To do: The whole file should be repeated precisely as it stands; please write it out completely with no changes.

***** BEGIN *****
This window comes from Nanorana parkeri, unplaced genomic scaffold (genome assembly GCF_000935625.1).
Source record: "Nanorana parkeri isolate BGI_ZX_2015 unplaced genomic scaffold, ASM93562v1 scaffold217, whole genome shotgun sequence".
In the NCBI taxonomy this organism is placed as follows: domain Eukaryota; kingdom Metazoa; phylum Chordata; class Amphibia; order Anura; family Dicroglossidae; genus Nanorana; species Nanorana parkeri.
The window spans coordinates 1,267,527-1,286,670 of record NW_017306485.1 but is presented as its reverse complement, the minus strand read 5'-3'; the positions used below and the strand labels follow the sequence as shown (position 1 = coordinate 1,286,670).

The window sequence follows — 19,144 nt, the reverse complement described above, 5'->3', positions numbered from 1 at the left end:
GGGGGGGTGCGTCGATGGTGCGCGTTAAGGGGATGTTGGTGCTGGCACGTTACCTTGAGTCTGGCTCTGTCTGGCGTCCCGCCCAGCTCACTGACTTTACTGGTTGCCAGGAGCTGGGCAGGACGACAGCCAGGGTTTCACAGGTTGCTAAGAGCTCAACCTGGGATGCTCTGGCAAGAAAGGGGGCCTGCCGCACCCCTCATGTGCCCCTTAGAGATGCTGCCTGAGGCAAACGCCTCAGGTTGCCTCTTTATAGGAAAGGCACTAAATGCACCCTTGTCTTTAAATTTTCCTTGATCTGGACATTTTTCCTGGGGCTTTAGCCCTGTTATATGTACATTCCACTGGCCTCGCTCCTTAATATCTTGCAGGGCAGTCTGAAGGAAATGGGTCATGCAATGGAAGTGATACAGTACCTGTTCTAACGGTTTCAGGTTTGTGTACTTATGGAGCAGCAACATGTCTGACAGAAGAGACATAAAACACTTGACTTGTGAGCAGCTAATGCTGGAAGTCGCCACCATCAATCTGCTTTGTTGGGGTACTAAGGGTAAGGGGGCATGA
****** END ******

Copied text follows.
This window comes from Nanorana parkeri, unplaced genomic scaffold (genome assembly GCF_000935625.1).
Source record: "Nanorana parkeri isolate BGI_ZX_2015 unplaced genomic scaffold, ASM93562v1 scaffold217, whole genome shotgun sequence".
In the NCBI taxonomy this organism is placed as follows: domain Eukaryota; kingdom Metazoa; phylum Chordata; class Amphibia; order Anura; family Dicroglossidae; genus Nanorana; species Nanorana parkeri.
The window spans coordinates 1,267,527-1,286,670 of record NW_017306485.1 but is presented as its reverse complement, the minus strand read 5'-3'; the positions used below and the strand labels follow the sequence as shown (position 1 = coordinate 1,286,670).

The window sequence follows — 19,144 nt, the reverse complement described above, 5'->3', positions numbered from 1 at the left end:
GGGGGGGTGCGTCGATGGTGCGCGTTAAGGGGATGTTGGTGCTGGCACGTTACCTTGAGTCTGGCTCTGTCTGGCGTCCCGCCCAGCTCACTGACTTTACTGGTTGCCAGGAGCTGGGCAGGACGACAGCCAGGGTTTCACAGGTTGCTAAGAGCTCAACCTGGGATGCTCTGGCAAGAAAGGGGGCCTGCCGCACCCCTCATGTGCCCCTTAGAGATGCTGCCTGAGGCAAACGCCTCAGGTTGCCTCTTTATAGGAAAGGCACTAAATGCACCCTTGTCTTTAAATTTTCCTTGATCTGGACATTTTTCCTGGGGCTTTAGCCCTGTTATATGTACATTCCACTGGCCTCGCTCCTTAATATCTTGCAGGGCAGTCTGAAGGAAATGGGTCATGCAATGGAAGTGATACAGTACCTGTTCTAACGGTTTCAGGTTTGTGTACTTATGGAGCAGCAACATGTCTGACAGAAGAGACATAAAACACTTGACTTGTGAGCAGCTAATGCTGGAAGTCGCCACCATCAATCTGCTTTGTTGGGGTACTAAGGGTAAGGGGGCATGA